Mcquaig Self-Development Survey

WEBINAR - Coaching and Developing Talent with The McQuaig System

Coaching and Developing Talent with The McQuaig System

Learn how The McQuaig System provides tools and insights to improve on-boarding, coaching, conflict resolution and team building. This webinar will also review the McQuaig fundamentals. Key Insights: - Managing with Insight. A common mistake that most of us make is that we manage people as we would like to be managed, as opposed to how they would like to be managed.

Click here to book your McQuaig FREE TRIAL! You can also invite 4 other colleagues at the same time! 

Hamilton Resourcing Welcomes Shurooq!

Shurooq - Sharjah Investment and Development Authority signs a multi-year psychometric assessment agreement with Hamilton Resourcing to implement The McQuaig Psychometric System. 

About Shurooq:
The Sharjah Investment and Development Authority, also known as Shurooq, is the driving force behind the transformation of Sharjah. Guided by our traditions and inspired by innovation, we are committed to enhancing Sharjah’s appeal as an investment, tourism, and business destination.

Shurooq is committed to the future of Sharjah. We balance generating return on investments with our genuine commitment to develop projects that benefit citizens, residents and visitors alike.

About Hamilton Resourcing:
Hamilton Resourcing was founded in 2009 to provide global ‘passive’ executive talent acquisition services to regional organization. Realization of the need in the market to improve the quality of hire and retention in 2011 Hamilton Resourcing acquired exclusive regional representation rights of The McQuaig Psychometric System™. Evolution continued with the 2013 regional consulting partnership agreement with LinkedIn. In 2015 to further disrupt the outsourced talent management space Hamilton Resourcing singed the regional representation agreement with the global leader in video interviewing and selection, Sonru.  

By keeping each of its services independent; talent acquisition, psychometric & video interviewing and easily accessible our clients have the choice to address exactly what is needed.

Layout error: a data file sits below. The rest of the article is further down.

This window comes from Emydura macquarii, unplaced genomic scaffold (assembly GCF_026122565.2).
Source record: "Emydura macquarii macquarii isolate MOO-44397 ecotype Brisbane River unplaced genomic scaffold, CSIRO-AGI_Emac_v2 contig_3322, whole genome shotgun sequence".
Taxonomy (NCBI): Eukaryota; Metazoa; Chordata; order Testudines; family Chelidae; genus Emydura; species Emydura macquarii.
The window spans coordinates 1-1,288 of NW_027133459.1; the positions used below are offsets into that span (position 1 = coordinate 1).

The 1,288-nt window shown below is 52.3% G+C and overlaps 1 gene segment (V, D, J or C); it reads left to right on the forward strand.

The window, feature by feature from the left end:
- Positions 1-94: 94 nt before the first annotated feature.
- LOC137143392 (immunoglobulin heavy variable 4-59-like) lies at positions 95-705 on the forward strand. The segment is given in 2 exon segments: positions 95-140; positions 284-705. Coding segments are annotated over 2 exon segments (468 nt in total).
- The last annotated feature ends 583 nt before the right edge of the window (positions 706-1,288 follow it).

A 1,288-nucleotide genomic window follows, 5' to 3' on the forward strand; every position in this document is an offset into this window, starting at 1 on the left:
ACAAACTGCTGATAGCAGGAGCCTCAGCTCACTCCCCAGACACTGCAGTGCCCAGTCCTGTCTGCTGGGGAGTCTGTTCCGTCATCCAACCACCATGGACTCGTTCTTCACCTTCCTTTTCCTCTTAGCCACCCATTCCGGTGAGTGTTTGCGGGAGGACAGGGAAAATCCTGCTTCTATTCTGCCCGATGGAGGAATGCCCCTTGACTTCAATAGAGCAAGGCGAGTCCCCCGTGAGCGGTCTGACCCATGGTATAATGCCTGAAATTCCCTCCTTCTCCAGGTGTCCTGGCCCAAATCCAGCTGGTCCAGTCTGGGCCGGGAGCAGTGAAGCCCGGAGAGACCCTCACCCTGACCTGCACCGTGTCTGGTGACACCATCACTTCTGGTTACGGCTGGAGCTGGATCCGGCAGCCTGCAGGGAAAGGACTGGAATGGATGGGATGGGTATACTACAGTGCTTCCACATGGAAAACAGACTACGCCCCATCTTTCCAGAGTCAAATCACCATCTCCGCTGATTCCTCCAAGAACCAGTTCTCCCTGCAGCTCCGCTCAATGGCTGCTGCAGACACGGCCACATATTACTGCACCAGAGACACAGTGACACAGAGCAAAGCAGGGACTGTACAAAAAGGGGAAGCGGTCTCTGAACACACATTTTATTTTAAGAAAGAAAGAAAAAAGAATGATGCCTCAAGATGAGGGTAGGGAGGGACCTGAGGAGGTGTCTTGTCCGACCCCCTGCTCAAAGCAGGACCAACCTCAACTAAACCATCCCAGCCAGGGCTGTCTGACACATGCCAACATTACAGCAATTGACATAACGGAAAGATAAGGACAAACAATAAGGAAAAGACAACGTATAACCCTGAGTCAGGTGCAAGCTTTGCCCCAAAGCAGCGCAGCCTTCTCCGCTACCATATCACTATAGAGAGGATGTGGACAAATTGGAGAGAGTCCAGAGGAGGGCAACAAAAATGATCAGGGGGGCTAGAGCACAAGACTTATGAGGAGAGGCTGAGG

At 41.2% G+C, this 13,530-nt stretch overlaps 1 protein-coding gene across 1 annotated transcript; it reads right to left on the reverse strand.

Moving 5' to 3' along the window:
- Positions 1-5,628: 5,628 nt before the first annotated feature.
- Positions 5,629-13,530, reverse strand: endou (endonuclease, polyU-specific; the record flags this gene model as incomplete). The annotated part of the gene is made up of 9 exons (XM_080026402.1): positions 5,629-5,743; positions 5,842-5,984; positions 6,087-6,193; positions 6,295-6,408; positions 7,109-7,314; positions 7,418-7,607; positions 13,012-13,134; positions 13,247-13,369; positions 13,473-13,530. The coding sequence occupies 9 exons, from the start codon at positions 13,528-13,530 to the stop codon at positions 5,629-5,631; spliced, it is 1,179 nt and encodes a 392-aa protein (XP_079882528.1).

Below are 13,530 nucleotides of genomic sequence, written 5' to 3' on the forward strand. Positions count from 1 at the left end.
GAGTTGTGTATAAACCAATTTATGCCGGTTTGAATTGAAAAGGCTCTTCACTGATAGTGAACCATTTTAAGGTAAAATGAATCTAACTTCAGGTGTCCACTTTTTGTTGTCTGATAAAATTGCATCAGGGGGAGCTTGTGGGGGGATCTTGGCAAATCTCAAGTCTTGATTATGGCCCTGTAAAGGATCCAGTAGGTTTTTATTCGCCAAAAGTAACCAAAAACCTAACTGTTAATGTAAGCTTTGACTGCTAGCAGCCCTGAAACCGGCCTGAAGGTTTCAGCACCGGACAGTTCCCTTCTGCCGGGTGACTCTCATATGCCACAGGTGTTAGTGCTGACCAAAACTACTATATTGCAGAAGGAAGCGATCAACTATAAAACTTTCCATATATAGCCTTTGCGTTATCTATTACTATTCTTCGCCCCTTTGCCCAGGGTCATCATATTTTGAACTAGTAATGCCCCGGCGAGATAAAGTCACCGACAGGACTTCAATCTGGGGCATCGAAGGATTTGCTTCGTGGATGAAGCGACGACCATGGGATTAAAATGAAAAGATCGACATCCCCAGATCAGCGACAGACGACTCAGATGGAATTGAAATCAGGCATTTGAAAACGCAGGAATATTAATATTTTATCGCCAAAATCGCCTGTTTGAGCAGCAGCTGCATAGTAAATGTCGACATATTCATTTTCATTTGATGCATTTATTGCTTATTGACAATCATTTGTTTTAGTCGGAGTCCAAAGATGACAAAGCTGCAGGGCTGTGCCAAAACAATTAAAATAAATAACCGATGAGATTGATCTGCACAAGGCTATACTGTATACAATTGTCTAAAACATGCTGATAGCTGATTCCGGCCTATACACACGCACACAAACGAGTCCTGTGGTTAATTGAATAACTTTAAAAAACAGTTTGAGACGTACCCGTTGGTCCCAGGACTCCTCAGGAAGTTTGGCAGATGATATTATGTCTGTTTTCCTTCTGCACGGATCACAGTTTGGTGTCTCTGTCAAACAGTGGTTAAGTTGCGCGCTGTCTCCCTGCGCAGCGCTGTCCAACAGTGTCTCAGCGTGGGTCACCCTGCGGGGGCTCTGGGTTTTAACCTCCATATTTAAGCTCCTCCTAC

For more information:

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How to Measure a Leadership Development Program

Countless studies and good old common sense tell us that good succession planning is critical to long-term company success. Despite that, very few companies seem to have much of a sense of whether or not their leadership development program is paying off. How do you measure the success?

There is no one-size-fits-all leadership development program. They vary just like the organizations that use them, and they should. Not all organizations need the same kind of leadership, so no one program will fit all needs. There are three steps that will help every organization to measure the effectiveness at developing future leaders.

Step 1-  Create a set of competencies or requirements

A set of competencies or requirements for potential and current leadership provides a foundation for your leadership development program. It’s pretty simple. If you don’t know what you need, it’s hard to know if you’re on the right track. Alternatively, if you know what you’re trying to build, you can focus your resources in pursuit of that goal. The process of bringing key people together to discuss what competencies future leaders should have helps to solidify thinking and get consensus about what leadership should look like in your organization now and in the future.  It also sets you up to identify who in your existing employee pool has the potential to lead and which areas your current leaders need to develop.

Our clients use our McQuaig Job Profile tool to assist them in creating the benchmark leadership traits. The process of using this tool also helps gain consensus and the report becomes a handy target or measuring stick.

Step 2 - Identify Employees with High Potential to Lead

Once you have your competencies established, you can start to look at your employee pool and identify which employees have high leadership potential. There are many ways to do this. We recommend our clients use the built-in Job Fit measure our assessments provide in combination with an interview process. However you identify your high potentials, once you have them you can start to ask yourself some questions about developing them. Are there any opportunities for them to learn from current leaders? Do they have any gaps in skills or behavioral traits? By knowing who your potential leaders are and what they need to do to fit the competency mold you’ve created, you’ll know what must be done to develop their leadership acumen.